By Dolly Yasa
BACOLOD City – The Sugar Council, representing thousands of sugarcane farmers from three planters’ federations, asked the Sugar Regulatory Administration (SRA) to reconsider starting the milling season in coming August instead of September 2023.
The council said that delaying the milling season will affect the quality of their crops and yield.
“Hectares of standing canes are due for harvest in August. A year ago, in June 2022, the national government urged us to start milling early. Many sugar farmers supported the call, milling 432,356 tons as reported by SRA. Consequently, the ratoon plants, estimated at 400,000 tons, are now mature, and delaying their harvest to September will cause them to become over-ripe, compromising purity and tonnage,” the Sugar Council pointed out in a statement sent to local media Sunday.
Last year, five Negros mills started milling in August, with two mills commencing operations on August 8, in response to the national government’s call to mill the canes early because of the acute sugar shortage, the statement.
Now, the producers are looking forward to the start of milling this August because the canes they planted after their early harvest last year are already ripe for milling.
In a letter addressed to Acting Administrator Pablo Luis S. Azcona, which was received by his office on July 20, the Sugar Council appealed to SRA to continue with the previous practice of commencing milling operations in August.
The letter was signed by Confederation of Sugar Producers’ Associations, Inc. (CONFED) president Aurelio Gerardo J. Valderrama, Jr., National Federation of Sugarcane Planters (NFSP) president Enrique D. Rojas, and Panay Federation of Sugarcane Farmers (PANAYFED) president Danilo A. Abelita.
“The recent Typhoon Dodong, with its torrential rains and strong winds, caused mature canes to lodge. lf left unharvested, the purity and weight of these distressed canes will suffer,” the Sugar Council stated.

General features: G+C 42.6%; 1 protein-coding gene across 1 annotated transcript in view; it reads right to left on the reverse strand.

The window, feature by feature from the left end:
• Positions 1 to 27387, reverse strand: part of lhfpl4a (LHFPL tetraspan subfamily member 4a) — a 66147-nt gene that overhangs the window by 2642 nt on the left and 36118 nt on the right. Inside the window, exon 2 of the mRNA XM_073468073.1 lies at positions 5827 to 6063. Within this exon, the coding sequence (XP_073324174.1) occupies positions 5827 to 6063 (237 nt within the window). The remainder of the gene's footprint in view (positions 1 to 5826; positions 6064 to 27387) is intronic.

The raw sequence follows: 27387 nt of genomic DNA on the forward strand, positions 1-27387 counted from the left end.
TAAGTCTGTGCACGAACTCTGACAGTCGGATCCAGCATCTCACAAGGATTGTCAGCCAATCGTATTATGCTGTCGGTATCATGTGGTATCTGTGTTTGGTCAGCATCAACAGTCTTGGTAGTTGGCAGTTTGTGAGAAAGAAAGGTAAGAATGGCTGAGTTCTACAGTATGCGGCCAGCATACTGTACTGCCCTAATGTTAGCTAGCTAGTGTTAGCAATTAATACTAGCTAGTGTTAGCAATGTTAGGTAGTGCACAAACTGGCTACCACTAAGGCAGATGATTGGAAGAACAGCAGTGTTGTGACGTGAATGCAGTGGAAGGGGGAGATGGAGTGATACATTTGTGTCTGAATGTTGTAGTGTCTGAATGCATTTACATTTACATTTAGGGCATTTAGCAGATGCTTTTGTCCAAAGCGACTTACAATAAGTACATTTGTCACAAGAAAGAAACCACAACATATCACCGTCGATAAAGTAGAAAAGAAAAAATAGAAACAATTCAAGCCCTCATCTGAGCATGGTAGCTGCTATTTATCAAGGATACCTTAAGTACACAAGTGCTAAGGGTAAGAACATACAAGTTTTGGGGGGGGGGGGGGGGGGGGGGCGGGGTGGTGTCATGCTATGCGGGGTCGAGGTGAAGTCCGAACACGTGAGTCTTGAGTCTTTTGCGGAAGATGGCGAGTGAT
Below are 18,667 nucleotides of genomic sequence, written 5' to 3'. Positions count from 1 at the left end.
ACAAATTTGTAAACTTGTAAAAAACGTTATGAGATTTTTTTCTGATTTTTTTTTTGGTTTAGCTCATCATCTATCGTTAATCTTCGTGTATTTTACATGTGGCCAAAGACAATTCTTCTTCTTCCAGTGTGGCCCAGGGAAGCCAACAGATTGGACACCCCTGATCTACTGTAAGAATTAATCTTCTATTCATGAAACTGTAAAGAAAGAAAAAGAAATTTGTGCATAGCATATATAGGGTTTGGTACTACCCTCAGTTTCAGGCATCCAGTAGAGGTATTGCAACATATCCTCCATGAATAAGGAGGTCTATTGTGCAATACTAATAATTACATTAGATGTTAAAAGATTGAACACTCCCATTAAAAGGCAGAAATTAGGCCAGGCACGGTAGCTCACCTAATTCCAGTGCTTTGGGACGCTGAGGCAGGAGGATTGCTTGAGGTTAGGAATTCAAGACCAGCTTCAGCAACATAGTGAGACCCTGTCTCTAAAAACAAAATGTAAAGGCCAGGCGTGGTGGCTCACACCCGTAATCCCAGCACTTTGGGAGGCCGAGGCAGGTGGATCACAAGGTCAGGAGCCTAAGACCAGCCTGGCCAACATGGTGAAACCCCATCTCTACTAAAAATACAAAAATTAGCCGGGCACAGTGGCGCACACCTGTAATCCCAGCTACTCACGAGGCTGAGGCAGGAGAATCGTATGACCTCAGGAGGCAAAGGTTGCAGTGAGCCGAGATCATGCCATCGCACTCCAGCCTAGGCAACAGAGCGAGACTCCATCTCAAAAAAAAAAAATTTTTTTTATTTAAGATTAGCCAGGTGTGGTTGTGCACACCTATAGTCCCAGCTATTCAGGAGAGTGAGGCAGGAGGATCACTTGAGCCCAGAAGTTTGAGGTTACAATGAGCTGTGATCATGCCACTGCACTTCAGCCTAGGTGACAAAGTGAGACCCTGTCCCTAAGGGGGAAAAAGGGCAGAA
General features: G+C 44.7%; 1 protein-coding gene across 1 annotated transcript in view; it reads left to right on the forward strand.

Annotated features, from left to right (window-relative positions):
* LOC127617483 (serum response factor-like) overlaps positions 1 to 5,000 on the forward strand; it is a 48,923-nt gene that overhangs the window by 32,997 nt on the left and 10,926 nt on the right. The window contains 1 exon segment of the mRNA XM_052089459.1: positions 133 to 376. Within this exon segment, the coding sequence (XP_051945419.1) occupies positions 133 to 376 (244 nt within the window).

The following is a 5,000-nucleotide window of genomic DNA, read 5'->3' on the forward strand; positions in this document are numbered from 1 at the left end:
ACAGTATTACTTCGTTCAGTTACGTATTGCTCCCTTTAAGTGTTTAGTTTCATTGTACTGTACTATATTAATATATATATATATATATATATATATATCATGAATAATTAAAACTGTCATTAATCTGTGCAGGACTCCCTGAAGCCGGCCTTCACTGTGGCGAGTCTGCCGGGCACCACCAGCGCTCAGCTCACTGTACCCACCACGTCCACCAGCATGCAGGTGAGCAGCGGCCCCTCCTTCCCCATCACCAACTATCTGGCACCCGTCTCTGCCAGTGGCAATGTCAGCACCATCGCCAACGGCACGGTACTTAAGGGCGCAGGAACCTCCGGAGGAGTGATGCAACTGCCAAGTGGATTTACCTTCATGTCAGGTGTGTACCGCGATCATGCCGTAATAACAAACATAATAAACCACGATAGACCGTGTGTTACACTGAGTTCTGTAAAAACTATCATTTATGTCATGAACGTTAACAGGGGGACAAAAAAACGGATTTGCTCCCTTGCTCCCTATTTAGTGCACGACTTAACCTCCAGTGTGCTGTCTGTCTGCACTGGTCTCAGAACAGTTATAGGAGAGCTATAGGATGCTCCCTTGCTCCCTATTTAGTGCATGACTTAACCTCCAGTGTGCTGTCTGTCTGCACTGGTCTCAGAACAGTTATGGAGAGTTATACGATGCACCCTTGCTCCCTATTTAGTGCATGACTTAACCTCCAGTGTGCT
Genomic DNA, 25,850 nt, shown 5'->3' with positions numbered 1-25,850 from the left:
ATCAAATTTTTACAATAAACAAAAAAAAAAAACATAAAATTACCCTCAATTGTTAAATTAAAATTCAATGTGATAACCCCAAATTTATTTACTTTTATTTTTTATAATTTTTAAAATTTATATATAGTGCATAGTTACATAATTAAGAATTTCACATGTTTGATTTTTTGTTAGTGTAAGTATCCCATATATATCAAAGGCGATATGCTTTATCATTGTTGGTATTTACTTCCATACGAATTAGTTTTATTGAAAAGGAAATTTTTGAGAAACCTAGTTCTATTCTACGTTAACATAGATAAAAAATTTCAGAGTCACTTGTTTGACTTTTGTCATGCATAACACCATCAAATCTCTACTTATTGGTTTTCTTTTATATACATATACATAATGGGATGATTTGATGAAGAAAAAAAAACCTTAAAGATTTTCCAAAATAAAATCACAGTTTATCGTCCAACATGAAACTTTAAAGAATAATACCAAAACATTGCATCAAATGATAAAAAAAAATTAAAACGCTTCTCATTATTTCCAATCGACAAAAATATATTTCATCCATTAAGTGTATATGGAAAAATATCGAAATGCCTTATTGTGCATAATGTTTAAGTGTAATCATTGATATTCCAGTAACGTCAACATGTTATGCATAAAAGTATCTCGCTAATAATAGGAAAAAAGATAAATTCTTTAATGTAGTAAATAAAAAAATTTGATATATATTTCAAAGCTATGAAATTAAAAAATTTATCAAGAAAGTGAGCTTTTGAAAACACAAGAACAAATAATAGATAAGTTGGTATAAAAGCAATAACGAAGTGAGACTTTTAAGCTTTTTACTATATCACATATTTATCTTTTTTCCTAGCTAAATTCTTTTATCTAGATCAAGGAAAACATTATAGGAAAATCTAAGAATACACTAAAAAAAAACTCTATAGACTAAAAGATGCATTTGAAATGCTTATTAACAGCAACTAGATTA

Farmers fear that any delay in milling will lower the weight and sugar yield of the canes, resulting in lower sugar production and lesser returns for the farmers.
They also cited the need for fresh income by the producers, especially the small farmers, after months of no work on the farm.
In view of the early start of milling last year, milling operations finished earlier than usual. Numerous sugar mills stopped milling in April this year, instead of the traditional May up to June. Consequently, some sugar farmers have had no income from their farms since April.
Complicating the financial quandary of the sugar producers is the obligation to their farm workers, who have also been looking forward to getting back to work this August.
“Sugar farmers have already contracted cane cutters, and delaying milling to September will force them to financially support the workers or risk losing them,” the Sugar Council explained.
If milling will start on September 1 yet, this will create an overwhelming demand for farm workers, which are already in short supply, and for hauling services of truckers. Farmers are apprehensive that this unprecedented demand for farm labor and hauling services will give rise to unhealthy competition, thereby driving up their production costs.
Earlier though the Save the Sugar Industry Movement (SAVE SIM) denounced the Sugar Regulatory Administration’s proposal to allow the start of all milling operations simultaneously on September 1, instead of the customary start in August for some Negros mills.
“This is an injustice to sugar workers and small farmers who have been suffering from the long off-season since May. It has been more than two months now that sugar workers have no work while small farmers have no income. Extending the start of milling to September 1 means prolonging their hunger and their agony for another six weeks,” said Wennie Sancho, convenor of SAVE SIM.
Sancho cited that last year, the national government urged sugar farmers to mill early to address the sugar shortage.